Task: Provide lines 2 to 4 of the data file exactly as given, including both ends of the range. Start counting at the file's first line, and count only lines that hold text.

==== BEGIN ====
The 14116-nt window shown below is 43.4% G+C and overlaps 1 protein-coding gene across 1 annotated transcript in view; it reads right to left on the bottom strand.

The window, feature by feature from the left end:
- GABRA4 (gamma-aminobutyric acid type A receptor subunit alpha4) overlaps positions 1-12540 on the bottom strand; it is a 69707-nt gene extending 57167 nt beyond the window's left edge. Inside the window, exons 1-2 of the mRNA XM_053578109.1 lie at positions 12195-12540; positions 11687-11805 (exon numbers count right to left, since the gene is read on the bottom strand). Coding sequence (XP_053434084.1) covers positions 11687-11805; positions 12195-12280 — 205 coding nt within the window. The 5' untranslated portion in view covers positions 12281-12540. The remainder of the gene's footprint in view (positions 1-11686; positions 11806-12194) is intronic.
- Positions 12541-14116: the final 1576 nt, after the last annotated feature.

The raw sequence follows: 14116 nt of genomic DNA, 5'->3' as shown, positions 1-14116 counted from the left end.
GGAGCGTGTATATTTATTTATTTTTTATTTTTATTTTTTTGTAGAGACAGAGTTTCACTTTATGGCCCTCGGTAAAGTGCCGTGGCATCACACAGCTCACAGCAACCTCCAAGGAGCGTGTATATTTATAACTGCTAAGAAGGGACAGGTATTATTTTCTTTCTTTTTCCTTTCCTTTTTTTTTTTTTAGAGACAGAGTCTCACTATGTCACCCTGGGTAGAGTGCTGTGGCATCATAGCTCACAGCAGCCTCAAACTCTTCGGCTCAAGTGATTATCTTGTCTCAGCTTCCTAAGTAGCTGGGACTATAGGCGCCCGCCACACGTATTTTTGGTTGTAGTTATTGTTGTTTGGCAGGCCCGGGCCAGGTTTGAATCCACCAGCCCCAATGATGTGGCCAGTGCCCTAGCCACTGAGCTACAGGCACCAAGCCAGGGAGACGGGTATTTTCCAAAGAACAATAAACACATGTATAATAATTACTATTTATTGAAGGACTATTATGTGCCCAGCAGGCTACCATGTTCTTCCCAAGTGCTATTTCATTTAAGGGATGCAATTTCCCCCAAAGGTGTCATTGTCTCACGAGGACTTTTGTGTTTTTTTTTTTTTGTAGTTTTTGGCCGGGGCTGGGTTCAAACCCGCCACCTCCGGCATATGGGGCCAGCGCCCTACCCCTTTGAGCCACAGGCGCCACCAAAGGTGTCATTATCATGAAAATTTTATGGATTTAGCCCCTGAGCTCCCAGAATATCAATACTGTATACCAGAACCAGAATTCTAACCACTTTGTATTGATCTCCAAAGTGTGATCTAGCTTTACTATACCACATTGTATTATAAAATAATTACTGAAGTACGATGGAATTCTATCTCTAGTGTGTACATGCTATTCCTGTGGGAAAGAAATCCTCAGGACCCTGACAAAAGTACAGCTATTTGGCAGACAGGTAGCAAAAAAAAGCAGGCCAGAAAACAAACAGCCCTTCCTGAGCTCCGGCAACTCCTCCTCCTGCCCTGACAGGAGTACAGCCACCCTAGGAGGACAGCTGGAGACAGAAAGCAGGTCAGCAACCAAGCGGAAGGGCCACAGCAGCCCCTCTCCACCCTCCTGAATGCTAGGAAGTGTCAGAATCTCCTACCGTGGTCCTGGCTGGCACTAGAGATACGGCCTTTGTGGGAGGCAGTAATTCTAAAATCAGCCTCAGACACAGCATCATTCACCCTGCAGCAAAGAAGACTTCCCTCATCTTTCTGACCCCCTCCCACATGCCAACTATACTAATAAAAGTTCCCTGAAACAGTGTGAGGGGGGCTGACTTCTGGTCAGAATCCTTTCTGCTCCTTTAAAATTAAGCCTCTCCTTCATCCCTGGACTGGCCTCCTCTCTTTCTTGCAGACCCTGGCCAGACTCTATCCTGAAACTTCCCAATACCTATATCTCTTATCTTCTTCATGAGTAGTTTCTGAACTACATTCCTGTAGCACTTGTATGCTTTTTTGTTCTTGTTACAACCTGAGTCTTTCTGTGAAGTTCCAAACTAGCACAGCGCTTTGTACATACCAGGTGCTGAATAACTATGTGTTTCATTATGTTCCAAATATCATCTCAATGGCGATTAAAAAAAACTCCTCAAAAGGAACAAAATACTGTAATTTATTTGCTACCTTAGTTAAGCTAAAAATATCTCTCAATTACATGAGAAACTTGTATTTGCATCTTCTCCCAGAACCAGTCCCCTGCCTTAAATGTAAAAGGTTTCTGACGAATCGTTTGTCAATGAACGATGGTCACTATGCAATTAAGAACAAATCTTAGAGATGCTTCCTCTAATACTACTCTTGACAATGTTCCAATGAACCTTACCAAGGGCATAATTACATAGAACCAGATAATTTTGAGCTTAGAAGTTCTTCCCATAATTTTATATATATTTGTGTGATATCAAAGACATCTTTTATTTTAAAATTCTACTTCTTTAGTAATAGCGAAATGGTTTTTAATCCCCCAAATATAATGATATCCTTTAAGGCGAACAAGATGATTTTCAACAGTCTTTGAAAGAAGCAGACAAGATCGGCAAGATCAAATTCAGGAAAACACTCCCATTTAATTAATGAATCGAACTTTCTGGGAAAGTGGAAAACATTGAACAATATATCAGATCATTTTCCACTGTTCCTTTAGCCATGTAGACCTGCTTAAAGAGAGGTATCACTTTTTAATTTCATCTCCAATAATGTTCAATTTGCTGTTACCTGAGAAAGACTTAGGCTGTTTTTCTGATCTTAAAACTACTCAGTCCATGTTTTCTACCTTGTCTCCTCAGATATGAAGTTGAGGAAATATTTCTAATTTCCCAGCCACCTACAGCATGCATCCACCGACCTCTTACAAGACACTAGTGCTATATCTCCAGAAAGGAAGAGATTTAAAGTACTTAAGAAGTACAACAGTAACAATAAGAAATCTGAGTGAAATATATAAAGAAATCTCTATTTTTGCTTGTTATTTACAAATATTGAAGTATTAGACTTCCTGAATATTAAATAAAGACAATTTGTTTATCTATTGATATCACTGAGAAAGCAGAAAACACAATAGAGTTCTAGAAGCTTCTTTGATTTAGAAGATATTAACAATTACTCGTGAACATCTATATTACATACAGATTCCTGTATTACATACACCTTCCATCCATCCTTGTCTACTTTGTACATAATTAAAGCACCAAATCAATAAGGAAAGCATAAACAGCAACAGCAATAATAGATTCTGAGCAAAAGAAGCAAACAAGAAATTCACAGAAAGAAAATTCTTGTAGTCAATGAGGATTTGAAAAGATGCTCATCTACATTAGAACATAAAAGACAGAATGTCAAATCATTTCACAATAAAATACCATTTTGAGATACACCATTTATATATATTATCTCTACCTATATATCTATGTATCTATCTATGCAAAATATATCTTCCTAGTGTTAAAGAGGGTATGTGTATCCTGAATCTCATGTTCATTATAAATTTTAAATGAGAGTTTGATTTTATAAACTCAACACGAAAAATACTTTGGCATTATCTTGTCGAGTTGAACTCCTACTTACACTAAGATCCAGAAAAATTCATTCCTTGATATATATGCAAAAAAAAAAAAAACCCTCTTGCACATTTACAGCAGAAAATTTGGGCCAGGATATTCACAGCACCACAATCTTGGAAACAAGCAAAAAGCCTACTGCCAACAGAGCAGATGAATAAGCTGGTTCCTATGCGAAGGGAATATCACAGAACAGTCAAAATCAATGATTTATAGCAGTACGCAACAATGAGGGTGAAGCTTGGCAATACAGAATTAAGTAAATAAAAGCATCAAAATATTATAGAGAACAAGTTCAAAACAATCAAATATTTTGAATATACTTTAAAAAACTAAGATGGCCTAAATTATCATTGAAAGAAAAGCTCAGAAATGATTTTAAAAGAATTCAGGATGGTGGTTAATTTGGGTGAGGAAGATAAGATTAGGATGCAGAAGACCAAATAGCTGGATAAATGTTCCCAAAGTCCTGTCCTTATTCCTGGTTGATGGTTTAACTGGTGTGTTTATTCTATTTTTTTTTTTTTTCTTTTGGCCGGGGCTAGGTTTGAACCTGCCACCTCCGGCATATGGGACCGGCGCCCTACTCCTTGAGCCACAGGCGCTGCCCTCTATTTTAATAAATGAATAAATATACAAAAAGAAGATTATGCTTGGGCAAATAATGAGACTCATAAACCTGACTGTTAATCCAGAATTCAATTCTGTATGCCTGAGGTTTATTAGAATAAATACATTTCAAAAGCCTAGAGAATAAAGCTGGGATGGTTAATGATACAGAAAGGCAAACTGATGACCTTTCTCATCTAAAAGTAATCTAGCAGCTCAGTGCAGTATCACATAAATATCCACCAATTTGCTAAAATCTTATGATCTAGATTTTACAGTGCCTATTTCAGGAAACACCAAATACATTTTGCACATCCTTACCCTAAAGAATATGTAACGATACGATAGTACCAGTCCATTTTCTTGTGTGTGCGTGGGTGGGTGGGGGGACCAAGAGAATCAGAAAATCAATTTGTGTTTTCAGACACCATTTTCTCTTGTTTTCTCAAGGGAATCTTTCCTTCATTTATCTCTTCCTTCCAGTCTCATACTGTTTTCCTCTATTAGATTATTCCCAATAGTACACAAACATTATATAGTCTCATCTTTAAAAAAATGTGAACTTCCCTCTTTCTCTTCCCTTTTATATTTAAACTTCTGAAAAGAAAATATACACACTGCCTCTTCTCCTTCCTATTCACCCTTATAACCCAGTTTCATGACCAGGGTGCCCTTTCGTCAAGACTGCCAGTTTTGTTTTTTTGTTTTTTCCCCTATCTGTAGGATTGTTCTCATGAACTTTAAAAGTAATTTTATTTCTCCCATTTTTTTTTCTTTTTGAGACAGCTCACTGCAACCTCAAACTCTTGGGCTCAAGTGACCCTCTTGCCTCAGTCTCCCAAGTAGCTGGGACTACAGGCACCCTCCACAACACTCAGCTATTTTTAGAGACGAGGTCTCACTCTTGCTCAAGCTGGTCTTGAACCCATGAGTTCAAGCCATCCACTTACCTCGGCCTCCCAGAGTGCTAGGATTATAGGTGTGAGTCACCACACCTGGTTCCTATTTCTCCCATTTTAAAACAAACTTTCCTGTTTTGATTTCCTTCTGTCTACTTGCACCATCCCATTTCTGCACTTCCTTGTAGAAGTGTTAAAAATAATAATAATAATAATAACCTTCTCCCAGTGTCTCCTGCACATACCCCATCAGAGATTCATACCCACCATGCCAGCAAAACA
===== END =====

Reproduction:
The window, feature by feature from the left end:
- GABRA4 (gamma-aminobutyric acid type A receptor subunit alpha4) overlaps positions 1-12540 on the bottom strand; it is a 69707-nt gene extending 57167 nt beyond the window's left edge. Inside the window, exons 1-2 of the mRNA XM_053578109.1 lie at positions 12195-12540; positions 11687-11805 (exon numbers count right to left, since the gene is read on the bottom strand). Coding sequence (XP_053434084.1) covers positions 11687-11805; positions 12195-12280 — 205 coding nt within the window. The 5' untranslated portion in view covers positions 12281-12540. The remainder of the gene's footprint in view (positions 1-11686; positions 11806-12194) is intronic.
- Positions 12541-14116: the final 1576 nt, after the last annotated feature.